The thing is, while we were ‘nomads’ back then, this word shouldn’t be taken simply. As anthropologist Hugh Brody has shown in his essential book The Other Side of Eden, hunter-gatherers are usually nomadic within a limited area. They tend to wander widely within this region, knowing it incredibly intimately. Speaking of the Inuit man who taught him to speak Inuktitut, he remarks: ‘Anaviapik would be astonished to think that his descendants were destined to go forth and occupy distant lands.’
On the other hand, farming cultures, which are in one sense sedentary, are also driven by far more wide-ranging imperatives to travel. The cheap calories that farming brings, and the amount of work that needs doing, both encourage ever-expanding populations — and thus the need for regular migrations as a population outgrows its home. On top of that, soil degradation and other factors also contribute to a recurring need for new pastures.
Brody reminds us that in the deeply resonant myths of the book of Genesis, Cain is a farmer, whose offering of crops fails to please God as much as the meat that his brother Abel offers. After Cain jealously murders Abel, God curses the land on which the killing took place, and condemns Cain to wander in search of new lands: ‘A fugitive and a vagabond shalt thou be on the earth.’2
Thus we begin to see the human being as settled and unsettled – a person displaced from his home, roaming the harsh earth looking for land to till, for somewhere to live. He can settle in a restless way, building, inventing, shaping, and then, as need be, roam farther afield — repeating the pattern that is the farmer’s destiny.3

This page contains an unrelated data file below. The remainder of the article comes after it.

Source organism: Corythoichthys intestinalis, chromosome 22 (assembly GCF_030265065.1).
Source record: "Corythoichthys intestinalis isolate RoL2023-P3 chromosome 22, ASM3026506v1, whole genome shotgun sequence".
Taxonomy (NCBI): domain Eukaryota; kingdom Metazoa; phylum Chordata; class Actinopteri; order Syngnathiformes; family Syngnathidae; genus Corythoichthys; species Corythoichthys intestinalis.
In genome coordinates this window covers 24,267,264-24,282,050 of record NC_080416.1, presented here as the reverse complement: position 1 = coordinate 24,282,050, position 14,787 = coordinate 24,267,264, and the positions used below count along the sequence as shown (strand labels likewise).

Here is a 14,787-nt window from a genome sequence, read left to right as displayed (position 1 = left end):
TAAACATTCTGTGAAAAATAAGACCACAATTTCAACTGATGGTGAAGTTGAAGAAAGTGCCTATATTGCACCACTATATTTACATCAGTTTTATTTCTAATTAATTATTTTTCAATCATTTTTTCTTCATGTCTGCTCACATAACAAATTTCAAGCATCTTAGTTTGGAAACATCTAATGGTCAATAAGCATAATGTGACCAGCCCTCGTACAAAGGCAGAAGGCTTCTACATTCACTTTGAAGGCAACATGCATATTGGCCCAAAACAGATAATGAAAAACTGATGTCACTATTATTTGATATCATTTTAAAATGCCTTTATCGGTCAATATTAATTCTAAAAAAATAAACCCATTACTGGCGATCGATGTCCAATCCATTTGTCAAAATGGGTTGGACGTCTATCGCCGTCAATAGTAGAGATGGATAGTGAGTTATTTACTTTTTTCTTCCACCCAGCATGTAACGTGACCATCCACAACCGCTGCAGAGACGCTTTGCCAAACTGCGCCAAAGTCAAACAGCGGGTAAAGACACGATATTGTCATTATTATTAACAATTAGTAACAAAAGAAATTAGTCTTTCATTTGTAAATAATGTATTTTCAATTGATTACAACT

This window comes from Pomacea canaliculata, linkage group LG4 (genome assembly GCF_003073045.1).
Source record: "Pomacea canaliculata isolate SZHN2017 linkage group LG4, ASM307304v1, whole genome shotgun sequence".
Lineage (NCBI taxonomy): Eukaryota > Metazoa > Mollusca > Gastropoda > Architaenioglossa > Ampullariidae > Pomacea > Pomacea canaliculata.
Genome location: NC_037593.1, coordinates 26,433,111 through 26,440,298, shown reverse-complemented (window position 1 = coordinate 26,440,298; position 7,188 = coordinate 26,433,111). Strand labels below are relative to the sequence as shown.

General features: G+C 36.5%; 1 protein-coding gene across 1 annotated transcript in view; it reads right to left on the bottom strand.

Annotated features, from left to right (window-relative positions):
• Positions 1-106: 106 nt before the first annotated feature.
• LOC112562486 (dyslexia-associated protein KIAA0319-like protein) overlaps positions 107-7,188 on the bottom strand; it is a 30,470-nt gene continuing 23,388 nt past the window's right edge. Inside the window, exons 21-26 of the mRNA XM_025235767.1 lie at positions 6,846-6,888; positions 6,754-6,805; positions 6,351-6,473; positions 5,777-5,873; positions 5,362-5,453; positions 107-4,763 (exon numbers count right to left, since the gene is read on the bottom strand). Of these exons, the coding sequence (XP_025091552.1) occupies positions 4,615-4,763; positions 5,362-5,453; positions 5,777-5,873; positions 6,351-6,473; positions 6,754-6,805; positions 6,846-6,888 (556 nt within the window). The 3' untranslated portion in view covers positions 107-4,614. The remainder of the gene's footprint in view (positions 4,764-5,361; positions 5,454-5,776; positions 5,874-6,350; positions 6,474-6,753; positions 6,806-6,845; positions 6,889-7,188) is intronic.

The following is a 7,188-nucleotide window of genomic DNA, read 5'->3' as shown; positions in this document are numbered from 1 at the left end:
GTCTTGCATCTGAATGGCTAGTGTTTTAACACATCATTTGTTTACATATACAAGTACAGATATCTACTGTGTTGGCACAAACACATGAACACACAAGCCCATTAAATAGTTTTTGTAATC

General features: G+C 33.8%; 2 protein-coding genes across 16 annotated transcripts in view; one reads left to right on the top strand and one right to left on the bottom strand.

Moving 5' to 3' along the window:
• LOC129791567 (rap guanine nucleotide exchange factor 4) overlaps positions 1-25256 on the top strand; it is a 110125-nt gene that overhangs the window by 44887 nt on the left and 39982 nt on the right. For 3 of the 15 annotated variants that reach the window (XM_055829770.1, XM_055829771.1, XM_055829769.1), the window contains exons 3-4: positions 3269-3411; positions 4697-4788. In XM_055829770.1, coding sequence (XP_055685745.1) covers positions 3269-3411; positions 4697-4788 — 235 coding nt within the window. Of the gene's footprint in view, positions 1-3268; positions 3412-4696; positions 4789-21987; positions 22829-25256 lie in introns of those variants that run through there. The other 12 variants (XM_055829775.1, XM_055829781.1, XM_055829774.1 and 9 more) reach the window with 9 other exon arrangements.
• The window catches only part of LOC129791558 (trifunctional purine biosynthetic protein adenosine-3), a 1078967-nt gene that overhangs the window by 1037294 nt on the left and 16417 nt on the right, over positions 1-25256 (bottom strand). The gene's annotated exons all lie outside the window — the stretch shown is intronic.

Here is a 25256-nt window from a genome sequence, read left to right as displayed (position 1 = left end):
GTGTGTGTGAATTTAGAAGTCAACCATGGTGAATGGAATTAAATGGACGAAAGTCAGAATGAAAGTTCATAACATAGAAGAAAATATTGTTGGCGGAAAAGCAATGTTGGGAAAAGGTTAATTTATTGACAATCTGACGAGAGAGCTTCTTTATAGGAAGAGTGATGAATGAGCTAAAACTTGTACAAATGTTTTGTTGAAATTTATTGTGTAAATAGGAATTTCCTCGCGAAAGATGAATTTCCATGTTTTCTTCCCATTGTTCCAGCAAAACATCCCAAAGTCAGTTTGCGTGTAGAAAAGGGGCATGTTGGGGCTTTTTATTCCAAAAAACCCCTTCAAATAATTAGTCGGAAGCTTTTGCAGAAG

Farmers appear to be settled, and hunters to be wanderers. Yet a look at how ways of life take shape across many generations reveals that it is the agriculturalists, with their commitment to specific farms and large numbers of children, who are forced to keep moving, re-settling, colonising new lands. Hunter-gatherers, with their reliance on a single area, are profoundly settled. As a system, over time, it is farming, not hunting, that generates ‘nomadism.’ Agriculture evokes the curses of Genesis.4
There do seem to be examples of bold ventures into distant lands in the hunter-gatherer world. I wonder about the Eskimos and other cultures who have colonised the Arctic — although adaptation to this harsh climate may well have been very gradual, pushed further and further by the migrations of prey. Perhaps more striking is the colonisation, very soon after we left Africa, of the Australian continent. But then, this may have been across a now-vanished land bridge. We might also think of the amazing feats of the people who first colonised the Pacific islands. However, these amazing voyages took place in the last few thousand years, and were undertaken by farming cultures who carried with them staple crops and domesticated pigs, chickens, and dogs.
So it seems that while we’ve certainly never been shy of moving around, it’s been the very recent phenomenon of agriculture which has ramped up our wanderlust. Sagan goes on to quote from Melville’s Moby-Dick, saying he ‘spoke for wanderers in all epochs and meridians’ when he wrote: ‘I am tormented with an everlasting itch for things remote. I love to sail forbidden seas…’ But this torment is as much an artefact of our sedentism as anything else. It’s a torment which the cheap energy furnished by fossil fuels has turbo-charged, rapidly expanding populations and intensifying our sense of unrest.
This realisation does little to settle debates about space travel. After all, for the most part it’s the recent legacies of farming which we have to grapple with. However, as this debate continues, with broad claims about our supposedly inherent drive to explore new lands, it’s worth remembering that this drive is probably not inherent at all. Certainly, it has little to do with the hundreds of thousands of years we spent as hunter-gatherers – for the most part, intimately engaged with local ecology.